How to migrate from Wordpress to Phenomic

I recently decided to move my WordPress Blog to a static site generator. You can read about the reasons here. I'm using phenomic as my static site generator which takes markdown posts and converts them to HTML and embeds them in a web page that is fully customizable with React components. However, my old posts in WordPress are still written in HTML and use WordPress Plugins, and I had to migrate them from WordPress to phenomic. Here's how I did it.

#Convert WordPress posts to Markdown

#Export Posts from WordPress

You don't want to do this by hand and luckily you don't have to. The first step is to export your WordPress posts so they can be processed by other programs. You can do that by going to your Wordpress Dashboard and selecting Tools - Export - Posts. Download the xml file.

WordPress Export Posts

#Convert Posts to Markdown

The .xml file you just downloaded contains all your posts in HTML and there are several HTML to Markdown converters. The one I used (which was the only one that worked) is Exitwp. You 'll need Python 2 to run it, so if you haven't installed it, go ahead and do so. After that, you can follow the installation instructions for Exitwp (pip install --upgrade -r pip_requirements.txt). Then put the wordpress.xml file you downloaded into the wordpress-xml folder.
Running python exitwp.py should now convert all your posts to Markdown and create files in build/jekyll/*domain*/_posts.

#Adjusting the Parser

The python parser creates jekyll compliant Markdown posts which are similar to phenomic's post types. However, you might still want to adjust some settings to cater to your specific posts' HTML which might depend on the WordPress plugins you used. You can define custom RegExp to apply in exitwp.py - Mine looked like this:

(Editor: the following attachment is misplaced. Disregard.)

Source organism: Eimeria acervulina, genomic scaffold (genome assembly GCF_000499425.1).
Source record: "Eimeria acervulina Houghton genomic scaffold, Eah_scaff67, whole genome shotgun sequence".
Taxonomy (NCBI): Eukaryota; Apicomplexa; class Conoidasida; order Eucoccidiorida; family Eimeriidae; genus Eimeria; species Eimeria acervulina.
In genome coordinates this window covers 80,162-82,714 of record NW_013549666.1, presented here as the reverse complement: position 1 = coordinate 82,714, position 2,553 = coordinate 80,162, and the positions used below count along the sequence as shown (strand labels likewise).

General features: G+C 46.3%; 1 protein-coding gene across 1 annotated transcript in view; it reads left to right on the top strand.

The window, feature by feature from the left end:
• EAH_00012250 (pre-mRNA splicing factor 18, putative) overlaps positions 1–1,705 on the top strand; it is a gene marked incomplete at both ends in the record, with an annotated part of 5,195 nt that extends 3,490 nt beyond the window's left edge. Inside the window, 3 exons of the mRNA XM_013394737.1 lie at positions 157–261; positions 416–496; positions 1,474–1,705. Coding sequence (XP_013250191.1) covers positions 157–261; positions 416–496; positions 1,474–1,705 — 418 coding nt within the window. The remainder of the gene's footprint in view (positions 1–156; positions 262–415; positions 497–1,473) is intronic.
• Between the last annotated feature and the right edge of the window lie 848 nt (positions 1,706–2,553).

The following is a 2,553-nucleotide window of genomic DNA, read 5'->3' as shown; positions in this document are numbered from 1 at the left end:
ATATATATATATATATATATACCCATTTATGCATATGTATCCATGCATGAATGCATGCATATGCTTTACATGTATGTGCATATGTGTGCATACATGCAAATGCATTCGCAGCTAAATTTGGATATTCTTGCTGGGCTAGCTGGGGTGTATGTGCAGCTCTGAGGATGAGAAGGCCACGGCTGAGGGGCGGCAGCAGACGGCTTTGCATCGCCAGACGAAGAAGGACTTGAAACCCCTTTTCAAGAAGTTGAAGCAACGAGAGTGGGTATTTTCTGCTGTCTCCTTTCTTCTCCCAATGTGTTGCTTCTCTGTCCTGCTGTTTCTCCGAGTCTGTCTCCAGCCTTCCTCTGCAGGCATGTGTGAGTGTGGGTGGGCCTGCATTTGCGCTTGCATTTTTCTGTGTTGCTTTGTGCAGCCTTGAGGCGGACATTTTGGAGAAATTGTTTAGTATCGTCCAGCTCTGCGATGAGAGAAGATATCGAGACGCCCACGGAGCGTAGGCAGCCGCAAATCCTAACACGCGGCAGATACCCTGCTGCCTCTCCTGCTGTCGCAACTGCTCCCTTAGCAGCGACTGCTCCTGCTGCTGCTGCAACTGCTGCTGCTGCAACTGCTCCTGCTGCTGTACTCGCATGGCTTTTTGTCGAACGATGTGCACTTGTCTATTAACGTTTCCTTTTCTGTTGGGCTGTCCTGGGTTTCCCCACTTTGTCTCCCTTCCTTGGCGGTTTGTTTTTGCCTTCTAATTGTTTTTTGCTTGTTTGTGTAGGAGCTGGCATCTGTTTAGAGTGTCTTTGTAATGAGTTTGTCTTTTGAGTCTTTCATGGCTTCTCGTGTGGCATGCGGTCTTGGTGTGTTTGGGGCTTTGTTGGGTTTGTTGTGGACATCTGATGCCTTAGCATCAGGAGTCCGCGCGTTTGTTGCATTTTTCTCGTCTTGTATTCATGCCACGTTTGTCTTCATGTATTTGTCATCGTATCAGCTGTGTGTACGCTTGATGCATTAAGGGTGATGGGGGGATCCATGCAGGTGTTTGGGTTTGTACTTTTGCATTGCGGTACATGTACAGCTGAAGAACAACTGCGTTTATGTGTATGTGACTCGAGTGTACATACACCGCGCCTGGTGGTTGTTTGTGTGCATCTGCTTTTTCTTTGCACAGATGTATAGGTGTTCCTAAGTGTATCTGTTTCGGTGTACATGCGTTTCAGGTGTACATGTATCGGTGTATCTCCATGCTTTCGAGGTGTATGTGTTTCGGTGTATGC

body_replace: {
  #'<pre.*?lang:(\w*?)\W.*?>': '```\1\n',
  '<pre.*?>': '```javascript\n',
  '</pre>': '\n```\n',
  '<code.*?>': '`',
  '</code>': '`',
  '\[latex\]': '\(',
  '\[/latex\]': '\)',
  '\[caption[\s\S]*?\]': '',
  '\[/caption\]': '',
}

You can also adjust the frontMatter of your posts by reading through exitwp.py and editing the corresponding lines. For instance, I added phenomic's route parameter so no links are broken by phenomic, and also the disqus_identifier of the standard Disqus WordPress plugin so no comments will be lost.

yaml_header = {
    'title': i['title'],
    'route': '/' + i['link'][len('http://cmichel.io/'):],
    'author': i['author'],
    'date': datetime.strptime(
        i['date'], '%Y-%m-%d %H:%M:%S').replace(tzinfo=UTC()),
    'slug': i['slug'],
    'disqus_identifier': i['wp_id'] + ' http://cmichel.io/?p=' + i['wp_id'],
}

In the end, you should have automated most parts of the posts, so the only thing you need to fix manually is some bad formatting. Also remember that you can always have HTML tags in your Markdown which will then simply pass through your parser and end up unchanged in your final HTML file.

#Replace Image URLs

WordPress stores its images in wp-content/uploads/*year*/*month* and your <img src='...' /> elements in your converted posts will still point to this path. If you don't mind the chaos, you can of course leave the images there, but I wanted to link the images in a clean way to point to phenomic's assets folder. So log into your FTP account, download wp-content/uploads and put its contents into the content/assets folder of phenomic. To link the src attribute of the img elements to this new folder I found it easiest to just search all files for content/uploads and replace the string with assets. This can easily be done in a single click with a good text editor like Sublime Text, Atom, or my current favourite Visual Studio Code.

Run npm start now to check if the sites are parsed correctly by your static site generator.